Fellow freelancers, I’m excited to share A Freelance Life’s first ever freelance insider interview! In these interviews, you’ll get an insight into what it’s really like to be a freelancer across a range of roles—as well as top tips and advice from successful freelancers. Today, we’re speaking to freelance illustrator Tony Parkash.
So Tony, what do you do as a freelancer?
I’m an Illustrator, creating illustration in the form of poster/cover art inspired by storytelling in all its forms, with a penchant for film, television, and video games. I also produce editorial illustrations based on a range of topics, from mental and physical health to social trends, science, and technology. Telling a story in a single image.
Why did you become a freelancer?
I became a freelancer after a few years of job hunting. I had applied for internships and graphic design jobs that I really didn’t have a huge interest in, but felt my skillset could match up with. When I graduated from university, I didn’t have any clear direction and that was the only career path I was familiar with as a creative. Get your foot in the door working for someone else, maybe in a Mad Men type ad agency, and slowly move up the ladder from there.
I was investing time in creating a portfolio I wasn’t enthusiastic about, pursuing jobs that didn’t really fit my interests. It wasn’t the smartest use of my time. Reflecting on that, and after a number of years trying to find a balance with my health, I decided to take a tilt at freelancing. Seeing others turning their passions into careers gave me that important bit of belief to keep hold of the ambition to work for myself.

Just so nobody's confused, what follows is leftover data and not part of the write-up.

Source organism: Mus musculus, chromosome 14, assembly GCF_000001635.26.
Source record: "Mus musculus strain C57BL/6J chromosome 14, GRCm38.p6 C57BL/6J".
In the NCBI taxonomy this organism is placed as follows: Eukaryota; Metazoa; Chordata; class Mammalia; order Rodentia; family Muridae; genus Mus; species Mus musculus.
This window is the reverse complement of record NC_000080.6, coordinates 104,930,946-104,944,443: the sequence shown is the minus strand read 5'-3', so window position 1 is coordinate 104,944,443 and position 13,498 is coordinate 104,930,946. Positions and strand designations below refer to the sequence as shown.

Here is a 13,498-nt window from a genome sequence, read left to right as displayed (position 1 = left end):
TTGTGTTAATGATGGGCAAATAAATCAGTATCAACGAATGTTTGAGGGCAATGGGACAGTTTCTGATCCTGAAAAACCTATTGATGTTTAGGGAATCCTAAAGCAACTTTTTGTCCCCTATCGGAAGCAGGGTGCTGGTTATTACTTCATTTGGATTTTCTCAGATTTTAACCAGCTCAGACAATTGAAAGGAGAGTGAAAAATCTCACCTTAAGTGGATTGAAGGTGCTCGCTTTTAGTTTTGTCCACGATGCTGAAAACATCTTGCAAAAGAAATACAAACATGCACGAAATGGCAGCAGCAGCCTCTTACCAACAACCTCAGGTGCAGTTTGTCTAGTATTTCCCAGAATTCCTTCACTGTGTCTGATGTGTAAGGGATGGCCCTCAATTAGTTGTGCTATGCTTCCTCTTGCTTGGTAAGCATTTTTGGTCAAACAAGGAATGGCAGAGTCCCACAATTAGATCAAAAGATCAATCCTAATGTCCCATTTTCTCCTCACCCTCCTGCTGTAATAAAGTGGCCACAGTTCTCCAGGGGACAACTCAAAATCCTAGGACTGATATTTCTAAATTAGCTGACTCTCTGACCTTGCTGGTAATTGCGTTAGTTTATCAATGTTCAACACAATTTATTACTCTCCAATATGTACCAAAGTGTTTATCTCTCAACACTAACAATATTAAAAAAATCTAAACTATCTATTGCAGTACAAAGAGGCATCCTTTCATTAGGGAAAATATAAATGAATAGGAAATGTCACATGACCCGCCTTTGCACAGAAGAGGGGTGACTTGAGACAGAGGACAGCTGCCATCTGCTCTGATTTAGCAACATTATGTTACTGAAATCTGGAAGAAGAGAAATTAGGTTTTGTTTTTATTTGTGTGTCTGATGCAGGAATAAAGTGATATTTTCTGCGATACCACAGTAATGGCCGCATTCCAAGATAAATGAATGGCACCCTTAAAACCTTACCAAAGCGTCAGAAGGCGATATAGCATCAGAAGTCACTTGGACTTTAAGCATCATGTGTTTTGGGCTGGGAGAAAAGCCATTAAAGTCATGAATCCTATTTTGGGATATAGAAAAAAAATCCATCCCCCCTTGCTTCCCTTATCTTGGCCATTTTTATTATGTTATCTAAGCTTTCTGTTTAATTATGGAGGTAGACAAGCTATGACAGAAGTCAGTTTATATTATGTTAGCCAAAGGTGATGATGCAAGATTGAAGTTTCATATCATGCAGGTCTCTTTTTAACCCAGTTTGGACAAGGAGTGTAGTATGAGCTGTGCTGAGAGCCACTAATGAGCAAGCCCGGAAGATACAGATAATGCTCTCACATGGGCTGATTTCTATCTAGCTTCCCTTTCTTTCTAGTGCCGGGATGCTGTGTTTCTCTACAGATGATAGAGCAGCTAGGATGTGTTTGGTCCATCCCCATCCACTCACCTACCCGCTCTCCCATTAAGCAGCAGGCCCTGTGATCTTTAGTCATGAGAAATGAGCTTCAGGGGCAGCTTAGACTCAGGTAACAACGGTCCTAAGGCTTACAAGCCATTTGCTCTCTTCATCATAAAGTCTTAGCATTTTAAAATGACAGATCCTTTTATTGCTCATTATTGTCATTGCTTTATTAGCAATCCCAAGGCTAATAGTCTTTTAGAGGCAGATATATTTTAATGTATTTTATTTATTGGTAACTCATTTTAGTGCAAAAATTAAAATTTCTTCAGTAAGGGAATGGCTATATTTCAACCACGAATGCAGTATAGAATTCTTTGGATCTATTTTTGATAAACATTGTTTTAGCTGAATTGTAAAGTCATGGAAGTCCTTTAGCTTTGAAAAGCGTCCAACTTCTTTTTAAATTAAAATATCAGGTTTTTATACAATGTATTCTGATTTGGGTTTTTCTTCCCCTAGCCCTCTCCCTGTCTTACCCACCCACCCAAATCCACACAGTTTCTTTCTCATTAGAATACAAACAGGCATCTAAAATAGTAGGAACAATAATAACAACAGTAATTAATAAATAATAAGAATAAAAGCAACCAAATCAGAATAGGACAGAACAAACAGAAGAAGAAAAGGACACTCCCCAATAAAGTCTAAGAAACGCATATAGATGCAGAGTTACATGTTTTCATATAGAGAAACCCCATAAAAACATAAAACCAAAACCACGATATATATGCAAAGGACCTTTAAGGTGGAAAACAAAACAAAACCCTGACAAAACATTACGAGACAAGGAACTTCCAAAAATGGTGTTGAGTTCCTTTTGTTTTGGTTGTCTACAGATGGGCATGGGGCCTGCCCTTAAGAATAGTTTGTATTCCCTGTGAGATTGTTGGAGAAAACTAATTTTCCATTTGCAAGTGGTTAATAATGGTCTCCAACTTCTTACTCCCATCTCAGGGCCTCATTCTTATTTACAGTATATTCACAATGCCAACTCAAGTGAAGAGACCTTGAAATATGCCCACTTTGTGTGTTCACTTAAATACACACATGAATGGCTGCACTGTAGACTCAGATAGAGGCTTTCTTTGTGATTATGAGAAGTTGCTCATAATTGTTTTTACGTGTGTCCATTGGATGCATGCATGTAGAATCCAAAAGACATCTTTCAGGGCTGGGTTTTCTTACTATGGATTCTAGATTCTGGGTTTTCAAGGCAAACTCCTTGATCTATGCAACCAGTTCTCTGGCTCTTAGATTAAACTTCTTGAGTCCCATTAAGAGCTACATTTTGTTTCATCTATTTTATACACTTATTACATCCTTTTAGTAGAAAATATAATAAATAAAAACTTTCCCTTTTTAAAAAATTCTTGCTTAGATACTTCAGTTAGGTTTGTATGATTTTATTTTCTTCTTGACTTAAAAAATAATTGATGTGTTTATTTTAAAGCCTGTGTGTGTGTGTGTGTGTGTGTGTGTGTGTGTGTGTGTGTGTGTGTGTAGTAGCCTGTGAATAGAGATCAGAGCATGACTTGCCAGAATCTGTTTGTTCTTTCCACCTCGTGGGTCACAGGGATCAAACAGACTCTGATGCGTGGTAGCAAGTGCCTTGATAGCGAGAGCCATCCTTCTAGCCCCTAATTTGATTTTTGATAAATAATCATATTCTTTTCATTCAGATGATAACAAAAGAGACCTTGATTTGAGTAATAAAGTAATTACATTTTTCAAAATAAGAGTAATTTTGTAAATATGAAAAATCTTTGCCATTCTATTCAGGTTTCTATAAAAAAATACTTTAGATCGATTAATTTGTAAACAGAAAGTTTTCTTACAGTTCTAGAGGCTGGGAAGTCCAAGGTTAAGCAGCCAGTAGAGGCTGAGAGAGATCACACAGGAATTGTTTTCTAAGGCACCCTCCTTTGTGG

How does freelancing compare to being an employee?
Working for yourself comes with a mixed bag of perks and pressure in my experience. The flexibility of choosing when you work is a huge benefit, but also a bit of a strain if like me, you allow it to be. I had a bad habit of working overtime on projects, working through the night, because I feel the quality of what I deliver to a client is a reflection of myself. If something’s not up to par, I know the buck stops with me because there’s nobody else to point the finger at.
Now, I work in an office part-time, and being an employee takes away that weight of responsibility. You have a role and a task, and repeat it daily. It can be mind-numbing, but unlike being a freelancer, you’re not filling multiple roles from CEO to secretary. They’re very different lifestyles and with a foot in both worlds, I feel the autonomy and variety of work as a freelancer suits me and my goals as a creative.
How do you find your clients?
I’ve found the majority of my clients through meeting people face to face and recommendations. I find that if you can be comfortable talking to people about what you offer, and if you have proof of your skillset to do the job, then you can slowly start to find work. I think people are more likely to get in touch with me as a freelancer if they can put a face to the business.
What’s one thing you wish you knew before becoming a freelancer?
The one thing I wish I knew before starting out as a freelancer would be the importance of balancing your wants and needs from a creative career as a freelancer. To view and treat it as both a personal and business venture, 50/50. To find a happy medium so you can earn a living from doing what you enjoy, without tipping the scale into taking on any old job that comes your way. I’ve struggled back and forth with that. Plan, organise, and direct yourself to find work and an income, but without sacrificing too much of your personal ambitions for your freelance career.
If you want to get in touch with Tony, hire him to illustrate one of your projects, or check out more of his awesome illustrations, you can find and follow him at:
Did you enjoy our first freelancer interview? Comment below or if you’d like to be featured in an insider interview, get in touch!
We’ll be featuring more insider interviews over the coming months, so stay tuned to A Freelance Life!